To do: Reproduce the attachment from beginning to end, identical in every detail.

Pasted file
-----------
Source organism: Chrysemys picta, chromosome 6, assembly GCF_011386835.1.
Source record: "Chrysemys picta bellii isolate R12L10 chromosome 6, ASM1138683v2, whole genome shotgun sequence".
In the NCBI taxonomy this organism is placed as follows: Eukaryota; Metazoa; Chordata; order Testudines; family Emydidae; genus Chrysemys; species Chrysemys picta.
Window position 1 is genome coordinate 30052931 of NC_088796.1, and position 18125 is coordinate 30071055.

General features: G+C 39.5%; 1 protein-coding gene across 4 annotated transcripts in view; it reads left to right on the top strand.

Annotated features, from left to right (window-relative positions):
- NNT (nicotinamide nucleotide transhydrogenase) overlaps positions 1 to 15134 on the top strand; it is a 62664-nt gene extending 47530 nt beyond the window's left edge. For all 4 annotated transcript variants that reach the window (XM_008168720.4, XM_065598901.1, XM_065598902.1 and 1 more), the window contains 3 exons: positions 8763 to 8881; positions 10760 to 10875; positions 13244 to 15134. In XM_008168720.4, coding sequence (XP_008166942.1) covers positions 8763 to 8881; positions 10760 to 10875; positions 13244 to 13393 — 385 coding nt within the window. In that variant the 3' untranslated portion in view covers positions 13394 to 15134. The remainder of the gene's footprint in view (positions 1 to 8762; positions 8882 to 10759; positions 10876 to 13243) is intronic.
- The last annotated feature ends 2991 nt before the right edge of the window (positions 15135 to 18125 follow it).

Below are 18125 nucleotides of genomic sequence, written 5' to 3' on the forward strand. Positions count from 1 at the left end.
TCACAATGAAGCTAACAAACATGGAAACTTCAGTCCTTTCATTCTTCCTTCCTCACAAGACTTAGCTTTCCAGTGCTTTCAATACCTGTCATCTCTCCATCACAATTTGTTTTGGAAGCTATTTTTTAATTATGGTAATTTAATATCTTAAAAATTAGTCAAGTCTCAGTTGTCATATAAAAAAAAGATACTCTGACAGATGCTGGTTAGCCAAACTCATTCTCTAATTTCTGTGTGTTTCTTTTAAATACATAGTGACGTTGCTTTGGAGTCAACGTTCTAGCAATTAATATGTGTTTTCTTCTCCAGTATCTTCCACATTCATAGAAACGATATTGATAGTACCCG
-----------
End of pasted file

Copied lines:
Source organism: Chrysemys picta, chromosome 6, assembly GCF_011386835.1.
Source record: "Chrysemys picta bellii isolate R12L10 chromosome 6, ASM1138683v2, whole genome shotgun sequence".
In the NCBI taxonomy this organism is placed as follows: Eukaryota; Metazoa; Chordata; order Testudines; family Emydidae; genus Chrysemys; species Chrysemys picta.
Window position 1 is genome coordinate 30052931 of NC_088796.1, and position 18125 is coordinate 30071055.

General features: G+C 39.5%; 1 protein-coding gene across 4 annotated transcripts in view; it reads left to right on the top strand.

Annotated features, from left to right (window-relative positions):
- NNT (nicotinamide nucleotide transhydrogenase) overlaps positions 1 to 15134 on the top strand; it is a 62664-nt gene extending 47530 nt beyond the window's left edge. For all 4 annotated transcript variants that reach the window (XM_008168720.4, XM_065598901.1, XM_065598902.1 and 1 more), the window contains 3 exons: positions 8763 to 8881; positions 10760 to 10875; positions 13244 to 15134. In XM_008168720.4, coding sequence (XP_008166942.1) covers positions 8763 to 8881; positions 10760 to 10875; positions 13244 to 13393 — 385 coding nt within the window. In that variant the 3' untranslated portion in view covers positions 13394 to 15134. The remainder of the gene's footprint in view (positions 1 to 8762; positions 8882 to 10759; positions 10876 to 13243) is intronic.
- The last annotated feature ends 2991 nt before the right edge of the window (positions 15135 to 18125 follow it).

Below are 18125 nucleotides of genomic sequence, written 5' to 3' on the forward strand. Positions count from 1 at the left end.
TCACAATGAAGCTAACAAACATGGAAACTTCAGTCCTTTCATTCTTCCTTCCTCACAAGACTTAGCTTTCCAGTGCTTTCAATACCTGTCATCTCTCCATCACAATTTGTTTTGGAAGCTATTTTTTAATTATGGTAATTTAATATCTTAAAAATTAGTCAAGTCTCAGTTGTCATATAAAAAAAAGATACTCTGACAGATGCTGGTTAGCCAAACTCATTCTCTAATTTCTGTGTGTTTCTTTTAAATACATAGTGACGTTGCTTTGGAGTCAACGTTCTAGCAATTAATATGTGTTTTCTTCTCCAGTATCTTCCACATTCATAGAAACGATATTGATAGTACCCG